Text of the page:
Nothing has been more disruptive to the video game industry than Apple's devices. In a few short years, the iPhone and iPad have transformed the field, making giants out of small studios and altering the future of longtime publishers. The handhelds have thrived on casual players, but that popularity hasn't translated to the core gamers who fuel the market and set trends.
That's changing as the big studios come around and make games for the systems. 2K Games and Firaxis made a huge splash by putting "XCOM: Enemy Unknown" on iOS devices. It was a major feat putting a nearly complete console title on the small screen. Now Square Enix is attempting the same trick with "Deus Ex: The Fall."
It's a stand-alone title, but this spinoff retains much of the DNA from its 2011 revamp. Players take on the role of Ben Saxon, an employee of a private military corporation, who is recruited into an elite commando team called the Tyrants. What seems like a step up is anything but after some shocking revelations. Saxon soon flees the secretive organization.
A major part of this chapter takes place in Costa Rica as the protagonist and his partner, Anna Kelso, lie low and try to survive. Eidos Montreal and N-Fusion did a solid job of making the game look and feel like its console predecessor. The color palette of orange and brown echoes "Deus Ex: Human Revolution," and the team installed role-playing game mechanics such as the leveling system that unlocks Ben's cybernetics and the dialogue system that helps players avoid a fight and take on missions.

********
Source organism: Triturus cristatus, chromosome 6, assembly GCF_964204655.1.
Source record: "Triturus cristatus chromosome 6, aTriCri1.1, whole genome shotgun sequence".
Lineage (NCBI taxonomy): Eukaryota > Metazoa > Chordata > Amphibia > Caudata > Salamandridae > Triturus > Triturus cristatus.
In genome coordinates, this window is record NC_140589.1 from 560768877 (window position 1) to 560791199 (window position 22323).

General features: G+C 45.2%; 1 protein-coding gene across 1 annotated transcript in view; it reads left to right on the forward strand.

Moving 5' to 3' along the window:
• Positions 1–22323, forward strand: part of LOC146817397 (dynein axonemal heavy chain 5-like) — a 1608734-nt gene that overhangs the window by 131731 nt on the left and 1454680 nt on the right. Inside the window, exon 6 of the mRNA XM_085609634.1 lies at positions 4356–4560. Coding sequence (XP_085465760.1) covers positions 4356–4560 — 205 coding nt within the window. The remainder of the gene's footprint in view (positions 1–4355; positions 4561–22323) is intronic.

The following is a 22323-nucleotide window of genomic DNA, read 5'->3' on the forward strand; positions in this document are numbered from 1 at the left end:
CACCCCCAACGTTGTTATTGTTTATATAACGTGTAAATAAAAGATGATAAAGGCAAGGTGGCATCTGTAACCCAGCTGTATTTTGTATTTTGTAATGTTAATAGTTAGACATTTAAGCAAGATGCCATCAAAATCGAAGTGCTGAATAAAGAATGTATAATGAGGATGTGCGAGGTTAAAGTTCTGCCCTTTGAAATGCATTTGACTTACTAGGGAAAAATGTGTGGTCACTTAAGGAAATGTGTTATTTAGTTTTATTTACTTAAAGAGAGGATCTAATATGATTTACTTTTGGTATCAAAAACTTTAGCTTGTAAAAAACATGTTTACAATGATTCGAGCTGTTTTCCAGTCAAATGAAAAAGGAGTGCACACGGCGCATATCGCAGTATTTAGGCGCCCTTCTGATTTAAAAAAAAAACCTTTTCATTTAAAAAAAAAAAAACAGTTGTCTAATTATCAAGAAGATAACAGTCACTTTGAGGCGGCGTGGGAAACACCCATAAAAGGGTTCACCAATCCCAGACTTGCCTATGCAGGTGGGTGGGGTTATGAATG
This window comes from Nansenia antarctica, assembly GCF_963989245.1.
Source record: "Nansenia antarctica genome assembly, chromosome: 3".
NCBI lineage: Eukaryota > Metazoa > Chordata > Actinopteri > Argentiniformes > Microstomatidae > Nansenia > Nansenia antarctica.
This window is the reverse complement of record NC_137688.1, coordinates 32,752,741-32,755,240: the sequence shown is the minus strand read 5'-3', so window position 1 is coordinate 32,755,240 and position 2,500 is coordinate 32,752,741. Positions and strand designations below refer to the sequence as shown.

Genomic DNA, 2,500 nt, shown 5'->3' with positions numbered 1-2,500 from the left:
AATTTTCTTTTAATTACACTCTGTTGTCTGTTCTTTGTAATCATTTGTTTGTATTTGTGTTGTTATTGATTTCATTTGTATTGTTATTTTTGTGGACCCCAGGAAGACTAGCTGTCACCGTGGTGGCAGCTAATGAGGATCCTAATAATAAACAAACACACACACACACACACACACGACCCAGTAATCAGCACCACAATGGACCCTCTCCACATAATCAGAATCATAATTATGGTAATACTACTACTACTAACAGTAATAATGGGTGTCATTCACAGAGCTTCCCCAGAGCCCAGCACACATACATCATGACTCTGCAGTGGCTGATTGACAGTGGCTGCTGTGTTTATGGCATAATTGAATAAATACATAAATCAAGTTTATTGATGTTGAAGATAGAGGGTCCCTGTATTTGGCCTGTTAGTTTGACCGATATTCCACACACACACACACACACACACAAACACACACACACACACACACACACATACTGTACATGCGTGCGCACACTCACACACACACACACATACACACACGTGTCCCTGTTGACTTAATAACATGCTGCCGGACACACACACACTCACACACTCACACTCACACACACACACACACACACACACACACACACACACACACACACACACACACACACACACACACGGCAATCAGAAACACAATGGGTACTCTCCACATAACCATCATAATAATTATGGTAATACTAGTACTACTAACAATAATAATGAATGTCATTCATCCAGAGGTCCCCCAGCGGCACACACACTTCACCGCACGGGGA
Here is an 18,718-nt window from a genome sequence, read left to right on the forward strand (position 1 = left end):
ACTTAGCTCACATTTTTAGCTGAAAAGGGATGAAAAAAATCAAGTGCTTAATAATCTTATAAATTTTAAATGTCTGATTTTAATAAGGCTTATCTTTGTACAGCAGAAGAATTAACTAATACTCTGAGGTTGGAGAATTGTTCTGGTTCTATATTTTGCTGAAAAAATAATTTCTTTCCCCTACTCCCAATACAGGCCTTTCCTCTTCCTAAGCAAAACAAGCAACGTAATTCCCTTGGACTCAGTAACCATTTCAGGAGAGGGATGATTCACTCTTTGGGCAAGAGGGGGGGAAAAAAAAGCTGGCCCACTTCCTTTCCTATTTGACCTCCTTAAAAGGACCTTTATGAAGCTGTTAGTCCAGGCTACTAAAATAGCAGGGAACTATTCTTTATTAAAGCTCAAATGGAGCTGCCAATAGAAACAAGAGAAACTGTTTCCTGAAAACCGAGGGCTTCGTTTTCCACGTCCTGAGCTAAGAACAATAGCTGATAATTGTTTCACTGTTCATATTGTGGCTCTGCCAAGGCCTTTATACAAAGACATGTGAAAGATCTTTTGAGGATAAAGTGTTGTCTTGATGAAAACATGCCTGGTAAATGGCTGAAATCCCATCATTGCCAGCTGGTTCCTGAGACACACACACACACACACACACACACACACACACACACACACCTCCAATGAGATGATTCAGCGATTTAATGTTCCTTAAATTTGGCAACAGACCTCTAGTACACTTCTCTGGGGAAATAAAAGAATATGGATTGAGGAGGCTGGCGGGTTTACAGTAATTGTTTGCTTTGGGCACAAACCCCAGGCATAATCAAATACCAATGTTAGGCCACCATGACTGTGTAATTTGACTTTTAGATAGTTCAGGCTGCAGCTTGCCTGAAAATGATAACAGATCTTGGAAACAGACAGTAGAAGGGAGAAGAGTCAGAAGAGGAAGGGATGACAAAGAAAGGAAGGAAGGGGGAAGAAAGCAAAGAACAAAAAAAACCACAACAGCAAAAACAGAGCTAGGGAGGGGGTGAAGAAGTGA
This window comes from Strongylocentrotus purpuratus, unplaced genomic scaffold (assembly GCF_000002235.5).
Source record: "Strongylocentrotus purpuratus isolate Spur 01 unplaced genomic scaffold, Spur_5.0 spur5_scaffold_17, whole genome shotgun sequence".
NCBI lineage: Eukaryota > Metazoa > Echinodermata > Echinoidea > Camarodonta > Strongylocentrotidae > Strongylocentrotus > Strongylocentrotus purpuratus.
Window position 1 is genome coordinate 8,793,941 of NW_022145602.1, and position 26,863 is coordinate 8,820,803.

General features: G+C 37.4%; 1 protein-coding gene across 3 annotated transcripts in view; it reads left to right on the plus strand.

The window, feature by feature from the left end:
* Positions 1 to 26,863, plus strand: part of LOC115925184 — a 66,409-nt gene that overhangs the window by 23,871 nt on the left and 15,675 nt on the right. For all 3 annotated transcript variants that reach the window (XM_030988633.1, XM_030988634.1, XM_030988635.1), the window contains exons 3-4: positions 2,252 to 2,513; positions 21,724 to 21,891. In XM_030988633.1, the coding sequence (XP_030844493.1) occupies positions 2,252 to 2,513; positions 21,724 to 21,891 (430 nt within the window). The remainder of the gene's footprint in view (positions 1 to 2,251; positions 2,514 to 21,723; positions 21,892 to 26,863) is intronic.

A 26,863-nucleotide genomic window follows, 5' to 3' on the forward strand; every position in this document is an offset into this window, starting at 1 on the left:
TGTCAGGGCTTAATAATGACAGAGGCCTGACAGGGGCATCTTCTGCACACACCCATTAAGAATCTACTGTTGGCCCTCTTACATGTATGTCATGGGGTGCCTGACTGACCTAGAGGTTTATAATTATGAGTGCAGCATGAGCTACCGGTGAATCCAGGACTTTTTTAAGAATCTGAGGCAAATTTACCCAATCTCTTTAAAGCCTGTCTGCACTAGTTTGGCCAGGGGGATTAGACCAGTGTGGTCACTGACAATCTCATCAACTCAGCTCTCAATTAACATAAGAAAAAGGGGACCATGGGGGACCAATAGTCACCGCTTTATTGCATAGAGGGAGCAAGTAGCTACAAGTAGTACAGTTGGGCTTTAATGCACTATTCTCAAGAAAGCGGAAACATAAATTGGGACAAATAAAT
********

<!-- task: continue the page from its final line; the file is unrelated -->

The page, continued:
The game works great if players focus on stealth. The levels are smartly designed with multiple layers, and sneaking around is fairly easy. The big problem is when players are spotted and a gunfight ensues. That's when the limits and flaws of the device and gameplay are painfully exposed.
Like its console counterpart, "The Fall" is experienced in first person, but touch-screen devices are terrible when it comes to targeting an enemy and shooting them. There's not much precision. The buttons are all over the place and switching weapons is complicated. The developers took a simple interface and horrifically jammed FPS controls on it. The result is an unwieldy mess.
To make matters worse, "The Fall" has bugs and sloppy details, so it pays to save often. Players never know when they'll fall through the floor and die. Sometimes the title just crashes. And don't get me started on the cliffhanger conclusion that hints at another chapter of an incomplete adventure.
Despite its flaws, gamers should give the team credit for attempting this. It's a decent try at making a deep game for iOS devices. Unfortunately, the team clung too close to a source that didn't translate well on the iPad and iPhone.
Platforms: iPad, iPhone
Rating: 17 and up (Apple has it own rating system)